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English Grammar - Omission of the Article

Omission of the Article

The article is omitted:

1. before names of substances and abstract nouns (i.e. uncountable nouns) used in a general sense; as

Sugar is bad for your teeth.
Gold is a precious metal.

Note: uncountable nous take the when used in a particular sense (especially when qualified by an adjective or adjectival phrase of clause); as,

Would you pass me the sugar? (= the sugar on the table)

2. before plural countable nouns used in a general sense; as,

Children like chocolates.

Note that such nouns take the when used with a particular meaning; as,

Where are the children? (=our children)

3. before most proper nouns (except those referred to earlier), namely, names of people (e.g. John), names of continents, countries, cities etc. (e.g. Europe, Poland), names of individual mountains (e.g. Mount Everest), individual islands, lakes, hills etc.

Note: when the article is used before Proper nouns, they become Common nouns; as,

This man is a second Newton (i.e. a scientist as great as Newton).

4. before languages; as,

We are studying English.

5. before school, college, church, bed, table, hospital, market, prison, when these places are visited or used for their primary purpose; as,

We go to church on Sundays.

Note: the is used with these words when we refer to them as a definite place, building or object rather than to the normal activity that goes on there; as,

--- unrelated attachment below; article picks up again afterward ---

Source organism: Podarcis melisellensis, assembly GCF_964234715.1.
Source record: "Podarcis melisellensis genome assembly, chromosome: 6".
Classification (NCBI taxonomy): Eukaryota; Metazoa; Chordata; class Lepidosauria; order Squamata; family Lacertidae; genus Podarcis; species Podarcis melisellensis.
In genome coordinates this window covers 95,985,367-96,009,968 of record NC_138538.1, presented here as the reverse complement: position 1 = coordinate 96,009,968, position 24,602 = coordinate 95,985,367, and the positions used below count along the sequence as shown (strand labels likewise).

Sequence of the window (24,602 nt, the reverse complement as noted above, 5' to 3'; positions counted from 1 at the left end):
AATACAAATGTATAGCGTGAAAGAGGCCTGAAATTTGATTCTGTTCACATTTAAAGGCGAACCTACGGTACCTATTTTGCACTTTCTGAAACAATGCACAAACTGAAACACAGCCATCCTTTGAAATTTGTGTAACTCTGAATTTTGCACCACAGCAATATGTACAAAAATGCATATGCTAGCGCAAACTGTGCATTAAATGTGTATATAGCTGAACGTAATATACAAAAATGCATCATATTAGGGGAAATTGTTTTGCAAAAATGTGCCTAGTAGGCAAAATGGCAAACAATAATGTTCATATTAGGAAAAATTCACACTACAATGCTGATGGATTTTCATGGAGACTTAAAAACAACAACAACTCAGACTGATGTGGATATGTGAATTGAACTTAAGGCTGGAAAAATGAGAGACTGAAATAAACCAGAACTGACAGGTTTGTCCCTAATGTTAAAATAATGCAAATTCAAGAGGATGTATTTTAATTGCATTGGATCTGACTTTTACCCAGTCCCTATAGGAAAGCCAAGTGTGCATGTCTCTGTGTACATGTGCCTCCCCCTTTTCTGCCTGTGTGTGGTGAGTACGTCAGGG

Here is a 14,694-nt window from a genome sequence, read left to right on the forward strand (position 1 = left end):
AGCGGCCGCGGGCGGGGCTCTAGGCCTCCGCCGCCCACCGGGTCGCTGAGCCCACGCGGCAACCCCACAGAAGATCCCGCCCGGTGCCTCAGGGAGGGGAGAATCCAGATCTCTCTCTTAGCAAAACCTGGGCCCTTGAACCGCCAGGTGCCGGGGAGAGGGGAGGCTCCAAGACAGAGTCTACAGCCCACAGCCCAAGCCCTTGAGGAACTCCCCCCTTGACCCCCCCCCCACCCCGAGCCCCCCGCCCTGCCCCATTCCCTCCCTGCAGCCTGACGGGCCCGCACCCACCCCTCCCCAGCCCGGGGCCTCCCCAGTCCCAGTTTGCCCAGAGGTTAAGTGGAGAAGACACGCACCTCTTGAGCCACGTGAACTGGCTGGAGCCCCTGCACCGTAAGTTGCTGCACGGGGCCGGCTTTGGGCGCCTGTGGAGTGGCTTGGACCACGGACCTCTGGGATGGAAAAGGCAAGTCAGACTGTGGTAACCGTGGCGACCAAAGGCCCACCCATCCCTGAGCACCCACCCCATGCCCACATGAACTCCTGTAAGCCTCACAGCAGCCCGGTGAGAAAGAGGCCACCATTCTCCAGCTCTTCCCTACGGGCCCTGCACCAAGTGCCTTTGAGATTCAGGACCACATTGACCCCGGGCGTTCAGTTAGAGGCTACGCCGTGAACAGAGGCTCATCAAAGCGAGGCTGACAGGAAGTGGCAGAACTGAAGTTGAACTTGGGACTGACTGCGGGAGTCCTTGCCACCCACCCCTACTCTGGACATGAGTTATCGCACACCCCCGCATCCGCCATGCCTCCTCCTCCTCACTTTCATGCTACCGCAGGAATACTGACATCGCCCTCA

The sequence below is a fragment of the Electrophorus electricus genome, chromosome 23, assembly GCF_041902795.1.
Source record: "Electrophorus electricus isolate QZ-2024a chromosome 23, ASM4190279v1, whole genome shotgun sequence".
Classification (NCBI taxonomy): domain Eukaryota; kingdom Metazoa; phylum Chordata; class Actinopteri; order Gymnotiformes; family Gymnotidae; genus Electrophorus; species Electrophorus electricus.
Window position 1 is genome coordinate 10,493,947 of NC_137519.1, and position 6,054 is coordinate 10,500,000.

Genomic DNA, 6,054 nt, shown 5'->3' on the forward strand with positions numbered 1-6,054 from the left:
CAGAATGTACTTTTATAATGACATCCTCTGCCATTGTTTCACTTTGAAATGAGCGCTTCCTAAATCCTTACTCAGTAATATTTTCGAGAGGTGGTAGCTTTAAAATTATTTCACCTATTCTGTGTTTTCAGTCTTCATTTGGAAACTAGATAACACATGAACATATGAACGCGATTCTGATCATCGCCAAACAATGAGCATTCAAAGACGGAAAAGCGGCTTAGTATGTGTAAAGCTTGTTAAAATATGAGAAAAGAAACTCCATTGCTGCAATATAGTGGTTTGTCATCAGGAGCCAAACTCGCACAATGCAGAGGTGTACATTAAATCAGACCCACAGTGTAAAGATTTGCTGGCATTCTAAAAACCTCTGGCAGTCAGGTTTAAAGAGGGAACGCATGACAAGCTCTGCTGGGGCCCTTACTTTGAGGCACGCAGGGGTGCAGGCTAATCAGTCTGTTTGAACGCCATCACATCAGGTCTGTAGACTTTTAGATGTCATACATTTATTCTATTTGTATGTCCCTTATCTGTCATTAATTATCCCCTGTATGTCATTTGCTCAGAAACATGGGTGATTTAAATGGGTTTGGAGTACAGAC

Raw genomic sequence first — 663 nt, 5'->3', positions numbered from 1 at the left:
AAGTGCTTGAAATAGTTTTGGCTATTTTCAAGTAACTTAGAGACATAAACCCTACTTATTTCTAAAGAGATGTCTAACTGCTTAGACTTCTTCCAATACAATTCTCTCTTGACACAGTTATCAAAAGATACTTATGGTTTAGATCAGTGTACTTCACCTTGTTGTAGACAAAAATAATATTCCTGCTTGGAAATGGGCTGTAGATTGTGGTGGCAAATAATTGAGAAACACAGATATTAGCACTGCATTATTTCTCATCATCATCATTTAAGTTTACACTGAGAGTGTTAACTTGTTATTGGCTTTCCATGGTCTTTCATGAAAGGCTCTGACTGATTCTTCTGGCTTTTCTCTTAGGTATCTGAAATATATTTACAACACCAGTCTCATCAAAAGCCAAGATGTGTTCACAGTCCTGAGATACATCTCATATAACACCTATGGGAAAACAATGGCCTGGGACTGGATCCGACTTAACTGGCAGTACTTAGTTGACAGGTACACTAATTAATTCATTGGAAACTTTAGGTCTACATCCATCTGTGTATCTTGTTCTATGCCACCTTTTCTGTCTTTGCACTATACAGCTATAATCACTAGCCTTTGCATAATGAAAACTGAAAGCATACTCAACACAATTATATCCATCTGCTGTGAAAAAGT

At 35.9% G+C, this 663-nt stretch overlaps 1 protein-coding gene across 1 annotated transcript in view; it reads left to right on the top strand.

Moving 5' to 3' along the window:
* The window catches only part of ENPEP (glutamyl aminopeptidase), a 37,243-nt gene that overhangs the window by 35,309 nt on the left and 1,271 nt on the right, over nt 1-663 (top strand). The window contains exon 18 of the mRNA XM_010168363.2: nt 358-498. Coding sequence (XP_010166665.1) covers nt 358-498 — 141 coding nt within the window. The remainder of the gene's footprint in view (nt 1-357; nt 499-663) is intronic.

The school is very near my home.
I met him at the church.

6. before names of relations, like father, mother, aunt, uncle, and also cook and nurse, meaning ‘our cook’, ‘our nurse’, as

Father has returned.
Aunt wants you to see her.
Cook has given notice.

7. before predicative nous denoting a unique position, i.e., a position that is normally held at one time by one person only; as,

He was elected chairman of the Board.

8. in certain phrases consisting of a transitive verb following by its object; as,

To catch fire, to take breath, to cast anchor, to send word, to bring word, to lay siege, to set sail, to lose heart, to set foot, to leave home, to strike root, to take offence.

9. in certain phrases consisting of a preposition followed by its object; as,

At home, in hand, in debt, by day, by night, at daybreak, at sunrise, at noon, at sunset, at night, at anchor, at sight, on demand, on earth, by land, by water, by river, by train, by steamer, by name, on horseback, on foot, on deck, in jest, at dinner, at ease, under ground, above ground.

Worksheet

Fill in the blanks with a, an, or the as the case may be. Leave blank if the article can be omitted.

  • ………….. Honesty is the best policy.
  • This is ………….. best student in my class.
  • I can’t forget …………… kindness with which he treated me.
  • …………….Computers are used in many offices.
  • He was …………. Shakespeare of this country.
  • They speak ……………. French at home.
  • My uncle is at ………….. home.
  • I went to ……………. hospital to visit my uncle.
  • Mr. Clemens became ……………….. Principal of the college in 2015.
  • …………………. Mother seems to be very angry with me.

Answers

  • Honesty is the best policy.
  • This is the best student in my class.
  • I can’t forget the kindness with which he treated me.
  • Computers are used in many offices.
  • He was the Shakespeare of this country.
  • They speak French at home.
  • My uncle is at home.
  • I went to hospital to visit my uncle.
  • Mr. Clemens became Principal of the college in 2015.
  • Mother seems to be very angry with me.


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